ASTK15390U COURSE: The Politics of international banking

Volume 2015/2016

Bachelorlevel: 10 ECTS

Masterlevel: 7,5 ECTS


Elective course - Specialization "International political Economy"

Elective course - SRM

Bachelor students can only sign up for this course if they are enrolled at political science


A country does not ”choose” its banking system; rather it gets a banking system that is consistent with the institutions that governs its distribution of political power.

This course investigates the link between states, their financial institutions and international organizations. It revolves around the financial crisis, the political roots of its causes and the international political struggle to realign banking regulation.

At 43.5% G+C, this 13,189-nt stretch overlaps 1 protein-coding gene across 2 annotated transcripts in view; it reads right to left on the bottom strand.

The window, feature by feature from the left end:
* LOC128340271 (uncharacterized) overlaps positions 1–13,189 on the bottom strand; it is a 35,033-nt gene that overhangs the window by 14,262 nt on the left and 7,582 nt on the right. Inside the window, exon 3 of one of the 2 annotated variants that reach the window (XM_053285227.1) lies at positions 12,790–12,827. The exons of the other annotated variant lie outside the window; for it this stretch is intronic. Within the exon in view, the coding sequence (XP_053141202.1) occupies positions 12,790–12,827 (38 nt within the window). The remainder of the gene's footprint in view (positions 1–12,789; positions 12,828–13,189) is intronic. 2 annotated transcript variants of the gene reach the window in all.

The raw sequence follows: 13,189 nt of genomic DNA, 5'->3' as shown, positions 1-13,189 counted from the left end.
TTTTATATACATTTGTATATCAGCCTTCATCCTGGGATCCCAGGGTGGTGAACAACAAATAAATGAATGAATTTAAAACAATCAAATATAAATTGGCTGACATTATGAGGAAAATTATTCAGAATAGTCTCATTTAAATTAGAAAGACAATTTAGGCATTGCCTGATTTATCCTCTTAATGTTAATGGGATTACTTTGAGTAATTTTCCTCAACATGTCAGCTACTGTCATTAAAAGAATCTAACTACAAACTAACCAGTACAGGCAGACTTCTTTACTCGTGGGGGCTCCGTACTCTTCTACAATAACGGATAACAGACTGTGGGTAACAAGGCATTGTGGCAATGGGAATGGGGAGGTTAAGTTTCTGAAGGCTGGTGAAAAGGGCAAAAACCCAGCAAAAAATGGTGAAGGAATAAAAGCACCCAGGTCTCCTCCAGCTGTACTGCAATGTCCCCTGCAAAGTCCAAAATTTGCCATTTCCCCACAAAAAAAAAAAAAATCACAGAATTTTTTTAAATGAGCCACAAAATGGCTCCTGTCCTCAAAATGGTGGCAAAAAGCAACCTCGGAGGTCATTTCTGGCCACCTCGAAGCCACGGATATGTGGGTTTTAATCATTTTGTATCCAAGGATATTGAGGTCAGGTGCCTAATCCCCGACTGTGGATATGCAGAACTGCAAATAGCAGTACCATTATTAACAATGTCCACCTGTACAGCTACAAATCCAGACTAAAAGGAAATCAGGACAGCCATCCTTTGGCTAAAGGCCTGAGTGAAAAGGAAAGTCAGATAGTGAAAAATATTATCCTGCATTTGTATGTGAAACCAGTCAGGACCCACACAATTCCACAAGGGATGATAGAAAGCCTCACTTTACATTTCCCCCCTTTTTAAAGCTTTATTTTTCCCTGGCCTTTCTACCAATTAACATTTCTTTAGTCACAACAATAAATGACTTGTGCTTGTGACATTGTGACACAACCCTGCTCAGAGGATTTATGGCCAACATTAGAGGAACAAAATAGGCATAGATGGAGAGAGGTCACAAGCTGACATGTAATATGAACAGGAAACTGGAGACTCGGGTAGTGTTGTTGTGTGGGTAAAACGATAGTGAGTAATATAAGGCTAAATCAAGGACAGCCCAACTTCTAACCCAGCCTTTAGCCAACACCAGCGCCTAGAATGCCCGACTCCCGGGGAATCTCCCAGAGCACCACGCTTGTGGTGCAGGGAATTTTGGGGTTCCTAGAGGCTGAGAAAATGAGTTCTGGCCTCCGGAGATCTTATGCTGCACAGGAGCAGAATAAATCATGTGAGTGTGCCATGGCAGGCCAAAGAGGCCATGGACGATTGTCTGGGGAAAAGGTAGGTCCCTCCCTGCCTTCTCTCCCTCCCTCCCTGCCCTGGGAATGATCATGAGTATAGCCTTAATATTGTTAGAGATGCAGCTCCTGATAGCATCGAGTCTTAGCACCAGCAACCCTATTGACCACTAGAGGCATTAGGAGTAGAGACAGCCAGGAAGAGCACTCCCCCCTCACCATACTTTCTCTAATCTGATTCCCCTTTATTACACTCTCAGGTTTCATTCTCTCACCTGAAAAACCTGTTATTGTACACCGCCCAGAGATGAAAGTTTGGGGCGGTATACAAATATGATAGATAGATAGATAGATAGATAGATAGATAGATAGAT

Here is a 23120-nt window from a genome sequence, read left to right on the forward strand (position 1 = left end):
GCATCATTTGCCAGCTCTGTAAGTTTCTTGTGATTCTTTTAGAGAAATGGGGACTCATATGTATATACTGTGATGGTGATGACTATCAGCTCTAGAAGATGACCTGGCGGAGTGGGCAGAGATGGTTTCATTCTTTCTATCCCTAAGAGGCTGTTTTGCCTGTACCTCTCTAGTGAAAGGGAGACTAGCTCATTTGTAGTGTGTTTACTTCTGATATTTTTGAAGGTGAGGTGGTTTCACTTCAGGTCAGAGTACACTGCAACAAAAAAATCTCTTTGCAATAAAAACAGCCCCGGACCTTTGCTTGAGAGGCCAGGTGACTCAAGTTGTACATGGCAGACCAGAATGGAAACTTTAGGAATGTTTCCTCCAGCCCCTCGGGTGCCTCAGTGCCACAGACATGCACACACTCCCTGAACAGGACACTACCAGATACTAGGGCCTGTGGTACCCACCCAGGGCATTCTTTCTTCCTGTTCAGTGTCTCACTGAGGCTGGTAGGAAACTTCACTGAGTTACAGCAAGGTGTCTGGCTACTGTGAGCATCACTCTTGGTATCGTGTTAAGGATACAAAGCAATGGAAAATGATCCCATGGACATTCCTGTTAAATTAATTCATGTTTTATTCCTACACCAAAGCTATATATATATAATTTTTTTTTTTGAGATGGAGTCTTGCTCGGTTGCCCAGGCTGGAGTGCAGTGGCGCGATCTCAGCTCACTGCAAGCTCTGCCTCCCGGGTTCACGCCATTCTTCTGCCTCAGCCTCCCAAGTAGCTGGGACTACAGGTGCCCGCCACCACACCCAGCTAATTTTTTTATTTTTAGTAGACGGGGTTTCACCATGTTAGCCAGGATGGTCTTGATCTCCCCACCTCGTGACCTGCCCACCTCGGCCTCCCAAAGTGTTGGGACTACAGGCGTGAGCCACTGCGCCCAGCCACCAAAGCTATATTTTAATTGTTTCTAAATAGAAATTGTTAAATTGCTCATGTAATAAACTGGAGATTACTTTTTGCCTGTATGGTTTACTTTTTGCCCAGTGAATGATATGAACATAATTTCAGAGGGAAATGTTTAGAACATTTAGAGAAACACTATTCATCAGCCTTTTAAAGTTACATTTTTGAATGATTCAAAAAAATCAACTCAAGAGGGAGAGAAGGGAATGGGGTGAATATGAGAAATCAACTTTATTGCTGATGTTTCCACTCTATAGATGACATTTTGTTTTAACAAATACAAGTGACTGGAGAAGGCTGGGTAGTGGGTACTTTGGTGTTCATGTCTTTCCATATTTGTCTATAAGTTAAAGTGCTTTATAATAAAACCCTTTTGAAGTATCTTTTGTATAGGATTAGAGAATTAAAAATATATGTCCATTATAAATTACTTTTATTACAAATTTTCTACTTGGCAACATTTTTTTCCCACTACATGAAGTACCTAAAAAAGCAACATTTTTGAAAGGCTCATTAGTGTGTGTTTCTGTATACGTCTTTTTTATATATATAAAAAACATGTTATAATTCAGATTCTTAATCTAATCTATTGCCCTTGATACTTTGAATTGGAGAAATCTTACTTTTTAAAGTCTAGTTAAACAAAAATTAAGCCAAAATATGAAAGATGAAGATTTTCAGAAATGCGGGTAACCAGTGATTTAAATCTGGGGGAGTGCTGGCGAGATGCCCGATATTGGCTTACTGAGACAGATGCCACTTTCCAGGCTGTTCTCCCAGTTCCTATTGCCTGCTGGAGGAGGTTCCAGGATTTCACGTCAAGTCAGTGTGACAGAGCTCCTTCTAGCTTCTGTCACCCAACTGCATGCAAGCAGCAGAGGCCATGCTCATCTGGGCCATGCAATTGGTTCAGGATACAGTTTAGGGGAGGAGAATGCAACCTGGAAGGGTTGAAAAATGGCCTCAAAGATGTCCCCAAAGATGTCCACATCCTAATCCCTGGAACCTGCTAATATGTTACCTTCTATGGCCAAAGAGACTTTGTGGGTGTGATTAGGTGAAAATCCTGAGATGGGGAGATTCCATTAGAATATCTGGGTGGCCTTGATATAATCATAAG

As the banking industry has successfully breached national borders their regulation has incrementally moved into the hands of a patchwork of international institutions, forums and conventions. These regulate, monitor and debate banking behavior. This system, in its lack of strong authority and legitimacy, stands shaken after the 2008 crisis.


The class uncovers the origins of this system, its actors, purpose and fault lines with national interests.

The class covers the explanations and mechanisms of the financial crisis, the substance of financial regulation and various policy tools for regulating banks and the financial market. It seeks to analyze the  debates and reforms attempt in the wake of the crisis.  

From a general introduction to IPE theory it dwells into specific theories on the politics of banking regulation. Using these theories to analyze actors, ideas, institutions and interests at play during the political struggle to reregulate banks.